Precision medicine is an approach to medical care that uses individualised information about a person's genes, environment, and lifestyle to prevent, diagnose, and treat disease. It is a rapidly growing field that has the potential to revolutionise the way we think about health and healthcare.
Ahead of the launch of Life Sciences Hub Wales’ Precision Medicine Challenges, we’ve set out a brief history of precision medicine and its prospects. This blog also looks at how precision medicine is changing the payment structure for pharmaceutical companies and the impact of genomics on this field. Finally, we will explore some of the health and economic benefits of precision medicine.
The challenges faced by health services today are becoming more and more complex. At the same time, our knowledge of human biology has increased exponentially in recent years. In response to this, a new approach to medicine has emerged: precision medicine.
What do we mean by precision medicine?
Precision medicine is an emerging medical model that considers the individual variability in genes, environment, and lifestyle of each person. Instead of relying on generic medicinals, which are often effective in only 30-50% of patients, precision medicine uses advanced diagnostics to identify the specific cause of a person's condition. This information is then used to develop targeted, bespoke treatments that are much more effective. In addition to developing bespoke treatments, precision medicine also has the potential to radically improve preventative medicine. By identifying the specific genetic, environmental, and lifestyle causes of a person's condition, it may be possible to prevent the condition from ever developing.
Although arguably still in its early stages, precision medicine is already having a profound impact on the life science landscape. It is changing the way that pharmaceutical companies develop and market new drugs because of factors like having to pay for expensive advanced therapies with smaller patient demographics.
The impact of precision medicine
As precision medicine becomes more widespread, it is likely to have a significant effect on healthcare costs. In the short-term, it may drive up healthcare costs because of the expense of genomic sequencing and other required tests. However, in the long term, there is potential for large cost savings by preventing or delaying the onset of diseases that currently have a high economic burden on the healthcare system.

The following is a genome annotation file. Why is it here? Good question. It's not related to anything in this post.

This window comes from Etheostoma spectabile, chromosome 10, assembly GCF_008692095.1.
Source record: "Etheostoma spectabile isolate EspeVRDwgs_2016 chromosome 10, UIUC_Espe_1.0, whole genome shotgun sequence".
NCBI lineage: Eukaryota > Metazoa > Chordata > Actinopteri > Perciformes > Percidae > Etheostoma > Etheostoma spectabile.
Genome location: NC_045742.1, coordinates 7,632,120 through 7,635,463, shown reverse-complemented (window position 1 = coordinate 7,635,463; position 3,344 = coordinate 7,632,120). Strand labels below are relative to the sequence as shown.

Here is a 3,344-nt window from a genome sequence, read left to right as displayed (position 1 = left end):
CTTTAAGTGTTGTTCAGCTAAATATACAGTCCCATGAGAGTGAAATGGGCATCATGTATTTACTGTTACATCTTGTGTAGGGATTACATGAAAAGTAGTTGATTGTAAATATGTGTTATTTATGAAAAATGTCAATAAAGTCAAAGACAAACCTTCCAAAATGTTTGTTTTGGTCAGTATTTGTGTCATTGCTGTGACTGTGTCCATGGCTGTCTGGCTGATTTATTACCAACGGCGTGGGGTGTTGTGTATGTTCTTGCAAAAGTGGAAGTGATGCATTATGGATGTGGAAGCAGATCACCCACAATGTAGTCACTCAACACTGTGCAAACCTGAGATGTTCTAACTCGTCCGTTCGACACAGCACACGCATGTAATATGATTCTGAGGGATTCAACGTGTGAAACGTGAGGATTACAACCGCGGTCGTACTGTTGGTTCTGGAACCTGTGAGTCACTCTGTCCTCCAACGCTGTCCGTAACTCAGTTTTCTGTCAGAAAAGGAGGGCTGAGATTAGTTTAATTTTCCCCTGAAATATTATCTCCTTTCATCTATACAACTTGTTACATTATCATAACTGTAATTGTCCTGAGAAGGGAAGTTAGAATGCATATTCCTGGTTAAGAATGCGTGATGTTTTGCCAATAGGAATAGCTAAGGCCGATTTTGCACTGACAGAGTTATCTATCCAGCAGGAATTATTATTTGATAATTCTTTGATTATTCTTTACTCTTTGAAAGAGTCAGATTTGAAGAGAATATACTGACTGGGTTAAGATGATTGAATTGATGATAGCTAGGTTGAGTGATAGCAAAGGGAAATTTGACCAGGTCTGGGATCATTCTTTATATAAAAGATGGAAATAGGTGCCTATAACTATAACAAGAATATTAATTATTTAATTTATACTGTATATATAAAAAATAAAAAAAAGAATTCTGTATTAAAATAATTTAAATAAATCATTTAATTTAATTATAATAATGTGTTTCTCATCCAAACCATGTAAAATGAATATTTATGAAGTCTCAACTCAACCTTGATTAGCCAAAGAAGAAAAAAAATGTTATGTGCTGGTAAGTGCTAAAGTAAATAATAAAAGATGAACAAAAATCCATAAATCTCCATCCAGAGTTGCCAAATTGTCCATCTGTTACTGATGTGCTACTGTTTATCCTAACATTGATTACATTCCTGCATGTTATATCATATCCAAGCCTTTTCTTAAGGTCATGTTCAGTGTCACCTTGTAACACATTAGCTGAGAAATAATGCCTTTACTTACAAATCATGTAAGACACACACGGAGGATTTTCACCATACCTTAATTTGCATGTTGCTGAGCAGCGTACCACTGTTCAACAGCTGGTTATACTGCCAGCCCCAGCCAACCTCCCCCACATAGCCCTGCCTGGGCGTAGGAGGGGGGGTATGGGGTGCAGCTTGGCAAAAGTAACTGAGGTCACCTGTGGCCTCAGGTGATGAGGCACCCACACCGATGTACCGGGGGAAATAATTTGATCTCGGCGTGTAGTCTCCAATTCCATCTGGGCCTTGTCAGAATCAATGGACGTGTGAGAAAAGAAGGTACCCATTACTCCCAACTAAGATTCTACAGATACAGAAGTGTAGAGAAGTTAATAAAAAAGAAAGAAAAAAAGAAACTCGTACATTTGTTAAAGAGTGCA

As well as changing how we treat disease, precision medicine is also impacting how we think about health and disease prevention. In the future, genomics and other precision medicine tools will allow us to identify individuals at risk for diseases before they ever develop symptoms. This knowledge will help us develop targeted interventions to prevent or avoid disease - supporting a value-based approach to healthcare.
While there are many potential benefits of precision medicine, we must also be aware of the challenges involved in its implementation. This includes the need for large-scale datasets to train predictive models, a lack of standardisation across different platforms and systems and ethical considerations such as data privacy.
The Welsh perspective
The precision medicine sector in Wales is rapidly growing and already hosts several world-leading companies and academic teams. To make the most of this, we need to ensure that our workforce has the necessary skills and training. We also need to create an environment that is conducive to innovation and investment.
Welsh Government is committed to supporting the development of precision medicine in Wales and our organisation is working closely with key stakeholders to develop a coherent approach to understanding Wales’s precision medicine priorities. This includes exploring opportunities in genomics and early diagnostics, as well as supporting the development of advanced therapies.
Precision medicine has the potential to bring significant health and economic benefits to Wales. We are committed to working with our partners across government, academia, and industry to realise this potential.
Help us realise the potential of precision medicine
Life Sciences Hub Wales is launching a series of challenges for specific precision medicine priorities that need to be addressed in Wales over the next 12 months. Join us for our upcoming event on 16 June to hear from speakers including Dr Sian Morgan (All Wales Medical Genomes Service), Dr Tom Wilkinson (Swansea University), and Dr Jonathan Morgan (Medicines Discovery Catapult) discussing precision medicine in Wales and how we can find solutions for challenges. Sign up for the event and learn more about on our registration page.
What do you think about precision medicine or priorities for enhancing the sector in Wales? If you’d like to share your thoughts and guest author a blog about precision medicine then contacting email@example.com.